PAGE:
Deep snow failed to chill the atmosphere at Cold Spring Harbor Laboratories as the most diverse Avian Model Systems meeting yet took place. The model organisms involved included transgenic quail and zebra finches, canaries, and even barn owls and the American white-throated sparrow, alongside the more prosaic chicken. The interaction of ideas from the endocrine and neurological songbird studies and the more molecular and developmental chicken and quail research was both thought-provoking and useful. As more avian genomes are sequenced, the unifying force of comparative genomics will hopefully make cross-system meetings like this ever more frequent.
Dave Burt from the Roslin Institute opened the meeting on Wednesday evening with a plenary talk on the history of the chicken genome and improvements in the most recently published version, a topic revisited throughout the meeting. Dave discussed some of the features of avian genomes, such as the large numbers of very small microchromosomes, that make sequencing more difficult. The flaws in the published chicken genome were the subject of some discussion, perhaps prompted by the pre-meeting workshop on avian genomics.
The plenary was followed by a session on avian disease models. Of particular interest were several studies in this and later sessions using song learning and vocalisation in songbirds such as zebra finch and canary as models for human speech acquisition and disorders of language.
A major theme that emerged from Thursday morning’s session was the power of fluorescent time lapse imaging combined with germ line fluorescent transgenic birds for documenting developmental events. We were shown spectacular videos of cell migration in fluorescent quail embryos by Rusty Lansford (see below) and membrane GFP chicken gastrulation by Octavian Voiculescu. Samantha Brugmann presented work from her lab on developmental abnormalities in the Talpid2 chicken embryo, a rare natural mutant chicken line.
Feather development was the topic of several talks in Session 3, on avian evolution, and also sprouted up later in Friday’s avian genomics session. The schedule of topics was well-thought out and varied, providing a good mix of topics in any one session and making sure that there was something of relevance to every attendee.
The poster session was lively. Of particular note for developmental biologists was David Huss’s poster on hybridisation chain reaction DNA probes for imaging gene expression in the quail – a potentially very powerful RNA detection system. Joana Esteves de Lima presented an interesting study on BMP and Notch signalling in chick muscle development.
The evening session on bird brains and behaviour on Thursday successfully roused the crowd of jet-lagged scientists. Of special interest for translational researchers was Wan-Chun Liu’s work on a Huntington’s disease model in songbirds using transgenic birds to model the symptoms, including language disorder, of the human disease. The barn owl’s unique sound localisation system and compensatory mechanisms for signal ambiguity in their neural map was covered by Fanny Cazettes. An interesting natural mutation in white-throated sparrows was described by Brent Horton, in a classic study that spanned from observed wild behaviour and ecology to genetic cause. Finally Lauren Riters discussed the various hormonal and neurotransmitter signals that motivate different types of birdsong production in European starlings.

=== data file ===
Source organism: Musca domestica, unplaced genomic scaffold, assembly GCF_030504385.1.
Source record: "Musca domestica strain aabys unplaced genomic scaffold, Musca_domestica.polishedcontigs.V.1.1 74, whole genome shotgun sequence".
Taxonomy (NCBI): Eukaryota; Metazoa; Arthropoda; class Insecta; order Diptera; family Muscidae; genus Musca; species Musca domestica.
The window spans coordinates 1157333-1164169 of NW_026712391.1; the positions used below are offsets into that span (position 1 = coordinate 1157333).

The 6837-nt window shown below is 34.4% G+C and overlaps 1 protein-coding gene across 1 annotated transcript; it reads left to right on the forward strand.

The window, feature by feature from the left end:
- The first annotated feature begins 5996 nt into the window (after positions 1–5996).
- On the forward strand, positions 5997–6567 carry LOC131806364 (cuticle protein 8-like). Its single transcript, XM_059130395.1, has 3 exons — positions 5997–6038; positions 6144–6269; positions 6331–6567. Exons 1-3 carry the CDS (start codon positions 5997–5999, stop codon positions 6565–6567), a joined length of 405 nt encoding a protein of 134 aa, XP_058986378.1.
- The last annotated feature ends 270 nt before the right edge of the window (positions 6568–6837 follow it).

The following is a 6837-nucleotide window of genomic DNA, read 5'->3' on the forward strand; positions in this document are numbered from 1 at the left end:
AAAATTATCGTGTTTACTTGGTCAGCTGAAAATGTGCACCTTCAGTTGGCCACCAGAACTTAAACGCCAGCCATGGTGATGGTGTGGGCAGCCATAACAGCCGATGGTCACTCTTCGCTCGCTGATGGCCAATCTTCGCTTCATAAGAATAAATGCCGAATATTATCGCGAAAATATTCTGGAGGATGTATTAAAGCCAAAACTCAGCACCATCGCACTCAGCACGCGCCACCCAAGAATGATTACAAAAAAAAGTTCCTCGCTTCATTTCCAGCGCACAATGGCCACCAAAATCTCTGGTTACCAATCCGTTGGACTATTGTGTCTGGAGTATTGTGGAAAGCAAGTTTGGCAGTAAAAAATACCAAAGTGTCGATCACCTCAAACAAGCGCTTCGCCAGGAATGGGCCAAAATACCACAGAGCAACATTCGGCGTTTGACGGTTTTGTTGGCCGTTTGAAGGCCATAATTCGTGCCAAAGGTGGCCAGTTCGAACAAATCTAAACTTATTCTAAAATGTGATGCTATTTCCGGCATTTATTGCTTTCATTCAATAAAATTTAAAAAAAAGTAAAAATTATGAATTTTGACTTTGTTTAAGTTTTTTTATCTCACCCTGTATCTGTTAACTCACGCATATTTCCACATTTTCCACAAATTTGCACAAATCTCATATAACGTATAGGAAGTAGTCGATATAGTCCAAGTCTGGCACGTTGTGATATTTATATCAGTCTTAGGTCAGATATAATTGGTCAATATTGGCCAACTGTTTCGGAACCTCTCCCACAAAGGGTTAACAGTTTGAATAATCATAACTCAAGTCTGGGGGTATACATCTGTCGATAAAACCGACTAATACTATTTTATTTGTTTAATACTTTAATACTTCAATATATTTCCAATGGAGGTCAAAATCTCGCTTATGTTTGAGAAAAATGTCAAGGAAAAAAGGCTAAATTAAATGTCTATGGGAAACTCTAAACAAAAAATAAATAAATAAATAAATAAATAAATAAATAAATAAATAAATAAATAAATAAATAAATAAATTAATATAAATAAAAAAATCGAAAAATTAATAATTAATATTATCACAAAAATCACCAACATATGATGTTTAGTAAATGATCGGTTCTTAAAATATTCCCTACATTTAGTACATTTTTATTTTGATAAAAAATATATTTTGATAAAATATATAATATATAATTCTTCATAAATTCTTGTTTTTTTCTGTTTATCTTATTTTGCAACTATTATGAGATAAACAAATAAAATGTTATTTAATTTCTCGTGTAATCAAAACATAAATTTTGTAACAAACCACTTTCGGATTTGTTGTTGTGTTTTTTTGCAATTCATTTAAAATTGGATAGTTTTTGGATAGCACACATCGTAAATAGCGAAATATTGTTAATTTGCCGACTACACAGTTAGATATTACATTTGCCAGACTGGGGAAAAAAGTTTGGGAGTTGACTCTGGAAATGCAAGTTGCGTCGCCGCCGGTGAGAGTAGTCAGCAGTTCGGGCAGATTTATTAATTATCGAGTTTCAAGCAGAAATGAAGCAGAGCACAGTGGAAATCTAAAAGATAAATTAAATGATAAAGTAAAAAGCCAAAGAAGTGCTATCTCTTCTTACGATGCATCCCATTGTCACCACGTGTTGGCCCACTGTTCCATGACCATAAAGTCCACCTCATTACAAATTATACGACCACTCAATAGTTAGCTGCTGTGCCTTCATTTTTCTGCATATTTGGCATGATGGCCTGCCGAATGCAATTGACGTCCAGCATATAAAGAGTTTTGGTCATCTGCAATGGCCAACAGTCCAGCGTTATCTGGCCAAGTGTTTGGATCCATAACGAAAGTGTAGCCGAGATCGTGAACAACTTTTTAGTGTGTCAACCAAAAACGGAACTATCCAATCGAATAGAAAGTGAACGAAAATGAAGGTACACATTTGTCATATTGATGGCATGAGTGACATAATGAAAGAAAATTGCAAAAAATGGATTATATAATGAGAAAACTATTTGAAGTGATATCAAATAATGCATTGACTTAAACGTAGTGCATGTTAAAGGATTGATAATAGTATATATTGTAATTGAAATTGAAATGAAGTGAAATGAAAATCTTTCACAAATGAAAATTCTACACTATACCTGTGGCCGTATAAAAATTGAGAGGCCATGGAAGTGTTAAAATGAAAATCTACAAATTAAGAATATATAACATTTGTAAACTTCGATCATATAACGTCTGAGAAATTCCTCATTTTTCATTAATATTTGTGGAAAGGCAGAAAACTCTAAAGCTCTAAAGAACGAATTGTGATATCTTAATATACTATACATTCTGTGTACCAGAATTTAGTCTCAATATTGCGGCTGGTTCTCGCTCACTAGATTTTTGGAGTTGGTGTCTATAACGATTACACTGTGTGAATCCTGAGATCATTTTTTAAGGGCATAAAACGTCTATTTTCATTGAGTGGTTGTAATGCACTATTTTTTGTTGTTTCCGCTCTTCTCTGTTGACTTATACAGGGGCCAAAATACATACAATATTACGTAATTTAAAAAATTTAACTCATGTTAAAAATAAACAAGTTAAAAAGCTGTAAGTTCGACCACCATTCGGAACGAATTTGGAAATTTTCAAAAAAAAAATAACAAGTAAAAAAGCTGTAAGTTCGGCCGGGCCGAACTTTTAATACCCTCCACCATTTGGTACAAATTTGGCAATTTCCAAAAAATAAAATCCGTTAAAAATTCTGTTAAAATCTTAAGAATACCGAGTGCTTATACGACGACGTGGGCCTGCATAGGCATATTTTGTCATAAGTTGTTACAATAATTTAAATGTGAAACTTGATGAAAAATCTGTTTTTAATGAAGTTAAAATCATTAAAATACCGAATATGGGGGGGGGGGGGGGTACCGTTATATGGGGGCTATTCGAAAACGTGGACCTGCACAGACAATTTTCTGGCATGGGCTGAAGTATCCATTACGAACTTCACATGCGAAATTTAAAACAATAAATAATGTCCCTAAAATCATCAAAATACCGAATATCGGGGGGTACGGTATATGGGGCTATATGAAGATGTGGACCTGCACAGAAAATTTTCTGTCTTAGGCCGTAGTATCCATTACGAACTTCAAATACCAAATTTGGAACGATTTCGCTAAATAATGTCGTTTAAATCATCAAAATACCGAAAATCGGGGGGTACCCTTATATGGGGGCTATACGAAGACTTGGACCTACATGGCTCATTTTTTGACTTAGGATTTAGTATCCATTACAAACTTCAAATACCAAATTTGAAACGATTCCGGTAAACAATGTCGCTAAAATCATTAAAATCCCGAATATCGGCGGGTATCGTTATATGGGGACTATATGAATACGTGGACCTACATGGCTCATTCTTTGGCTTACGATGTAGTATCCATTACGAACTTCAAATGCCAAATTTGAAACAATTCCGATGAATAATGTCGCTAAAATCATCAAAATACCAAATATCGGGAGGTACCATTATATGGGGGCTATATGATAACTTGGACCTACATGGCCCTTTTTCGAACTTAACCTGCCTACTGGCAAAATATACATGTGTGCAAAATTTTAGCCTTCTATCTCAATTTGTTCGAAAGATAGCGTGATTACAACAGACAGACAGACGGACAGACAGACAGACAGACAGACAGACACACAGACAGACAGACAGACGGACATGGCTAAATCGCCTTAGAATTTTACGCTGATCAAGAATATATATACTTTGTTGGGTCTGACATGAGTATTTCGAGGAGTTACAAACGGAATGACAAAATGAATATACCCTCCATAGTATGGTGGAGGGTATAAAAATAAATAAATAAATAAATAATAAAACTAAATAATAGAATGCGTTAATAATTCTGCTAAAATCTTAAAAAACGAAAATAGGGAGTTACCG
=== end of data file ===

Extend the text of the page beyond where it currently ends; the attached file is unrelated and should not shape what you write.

Friday opened with a session on avian genomics. The contentious topic of de-extinction came up, with a speculative talk on passenger pigeon resurrection by Ben Novak that prompted a number of technical objections from the audience. Fiona McCarthy reported on the chicken ENCODE project, which raised a lot of audience interest. There were several speakers who maintain or are creating online databases useful to the avian model research community; a list of useful links is at the end of this article.
The Friday afternoon session covered models for development, with lots of familiar faces for Node readers. Again, the power and flexibility of fluorescent cell tracing tools in the chicken embryo was a strong theme. Tatjana Sauka-Spengler opened with an exploration of the role of enhancers in the cranial neural crest gene regulatory network. Avihu Klar presented some striking imaging experiments using fluorescent labelling and optogenetic constructs in transposons to trace neural circuit development. Daniel Siero-Mosti used fluorescent tracing to look at the organisation of muscle cell fusion events, which create long multinucleated muscle fibres. The final talk before the lobster banquet and bar was given by Claudio Stern, on research done by Angela Torlopp and Mohsin Khan in his lab, discovering genes involved in very early chick embryo axis development.
Despite a late night in the bar and some departures the Saturday morning avian stem cell session went well. Chicken primordial germ cells (PGCs) were the theme of most of the talks. PGCs are the chicken stem cell population under the most widespread investigation, as they have proven applications for developing transgenic chicken models. Mike McGrew presented results on a new and streamlined PGC medium developed in his lab that should allow more widespread use of these cells.
The next meeting in Taiwan in 2016 will hopefully continue the expansion of the Avian Model Systems community.
Useful chicken database links:
http://geisha.arizona.edu/geisha/ Gallus Expression In Situ Hybridisation Analysis
http://geneatlas.arl.arizona.edu/ Chicken ENCODE
www.narf.ed.ac.uk National Avian Research Facility
www.roslin.ed.ac.uk/transgenic-chicken-facility Roslin Institute Transgenic Chicken Facility